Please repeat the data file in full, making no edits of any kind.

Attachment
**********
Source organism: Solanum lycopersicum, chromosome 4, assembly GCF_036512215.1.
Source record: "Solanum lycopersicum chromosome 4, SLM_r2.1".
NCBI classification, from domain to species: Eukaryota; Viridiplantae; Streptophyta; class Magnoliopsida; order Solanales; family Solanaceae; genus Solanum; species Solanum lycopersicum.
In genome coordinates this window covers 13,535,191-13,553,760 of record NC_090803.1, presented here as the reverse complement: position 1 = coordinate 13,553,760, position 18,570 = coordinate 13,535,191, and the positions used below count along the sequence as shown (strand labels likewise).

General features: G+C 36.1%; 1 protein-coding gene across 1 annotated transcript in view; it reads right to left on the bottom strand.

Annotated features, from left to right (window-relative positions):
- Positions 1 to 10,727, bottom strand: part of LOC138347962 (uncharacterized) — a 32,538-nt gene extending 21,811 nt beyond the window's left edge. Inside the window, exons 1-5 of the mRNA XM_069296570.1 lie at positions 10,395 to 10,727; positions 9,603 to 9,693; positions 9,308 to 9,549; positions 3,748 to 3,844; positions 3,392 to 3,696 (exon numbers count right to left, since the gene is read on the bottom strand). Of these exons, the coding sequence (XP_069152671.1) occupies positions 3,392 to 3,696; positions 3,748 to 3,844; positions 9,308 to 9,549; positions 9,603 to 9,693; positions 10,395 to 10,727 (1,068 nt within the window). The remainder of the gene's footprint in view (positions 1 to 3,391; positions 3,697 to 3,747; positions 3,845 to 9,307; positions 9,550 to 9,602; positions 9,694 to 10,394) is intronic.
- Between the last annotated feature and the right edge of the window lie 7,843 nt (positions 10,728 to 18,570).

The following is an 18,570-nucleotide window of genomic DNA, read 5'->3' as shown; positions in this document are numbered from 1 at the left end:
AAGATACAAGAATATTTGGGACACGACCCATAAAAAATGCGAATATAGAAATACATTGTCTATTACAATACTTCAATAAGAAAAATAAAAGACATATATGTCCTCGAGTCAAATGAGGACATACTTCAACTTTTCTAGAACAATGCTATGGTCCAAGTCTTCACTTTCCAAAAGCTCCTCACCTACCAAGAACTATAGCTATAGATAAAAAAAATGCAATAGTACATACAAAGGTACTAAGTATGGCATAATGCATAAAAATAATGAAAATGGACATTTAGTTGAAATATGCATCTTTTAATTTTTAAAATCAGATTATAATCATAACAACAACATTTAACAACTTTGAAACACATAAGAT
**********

Source organism: Solanum lycopersicum, chromosome 4, assembly GCF_036512215.1.
Source record: "Solanum lycopersicum chromosome 4, SLM_r2.1".
NCBI classification, from domain to species: Eukaryota; Viridiplantae; Streptophyta; class Magnoliopsida; order Solanales; family Solanaceae; genus Solanum; species Solanum lycopersicum.
In genome coordinates this window covers 13,535,191-13,553,760 of record NC_090803.1, presented here as the reverse complement: position 1 = coordinate 13,553,760, position 18,570 = coordinate 13,535,191, and the positions used below count along the sequence as shown (strand labels likewise).

General features: G+C 36.1%; 1 protein-coding gene across 1 annotated transcript in view; it reads right to left on the bottom strand.

Annotated features, from left to right (window-relative positions):
- Positions 1 to 10,727, bottom strand: part of LOC138347962 (uncharacterized) — a 32,538-nt gene extending 21,811 nt beyond the window's left edge. Inside the window, exons 1-5 of the mRNA XM_069296570.1 lie at positions 10,395 to 10,727; positions 9,603 to 9,693; positions 9,308 to 9,549; positions 3,748 to 3,844; positions 3,392 to 3,696 (exon numbers count right to left, since the gene is read on the bottom strand). Of these exons, the coding sequence (XP_069152671.1) occupies positions 3,392 to 3,696; positions 3,748 to 3,844; positions 9,308 to 9,549; positions 9,603 to 9,693; positions 10,395 to 10,727 (1,068 nt within the window). The remainder of the gene's footprint in view (positions 1 to 3,391; positions 3,697 to 3,747; positions 3,845 to 9,307; positions 9,550 to 9,602; positions 9,694 to 10,394) is intronic.
- Between the last annotated feature and the right edge of the window lie 7,843 nt (positions 10,728 to 18,570).

The following is an 18,570-nucleotide window of genomic DNA, read 5'->3' as shown; positions in this document are numbered from 1 at the left end:
AAGATACAAGAATATTTGGGACACGACCCATAAAAAATGCGAATATAGAAATACATTGTCTATTACAATACTTCAATAAGAAAAATAAAAGACATATATGTCCTCGAGTCAAATGAGGACATACTTCAACTTTTCTAGAACAATGCTATGGTCCAAGTCTTCACTTTCCAAAAGCTCCTCACCTACCAAGAACTATAGCTATAGATAAAAAAAATGCAATAGTACATACAAAGGTACTAAGTATGGCATAATGCATAAAAATAATGAAAATGGACATTTAGTTGAAATATGCATCTTTTAATTTTTAAAATCAGATTATAATCATAACAACAACATTTAACAACTTTGAAACACATAAGAT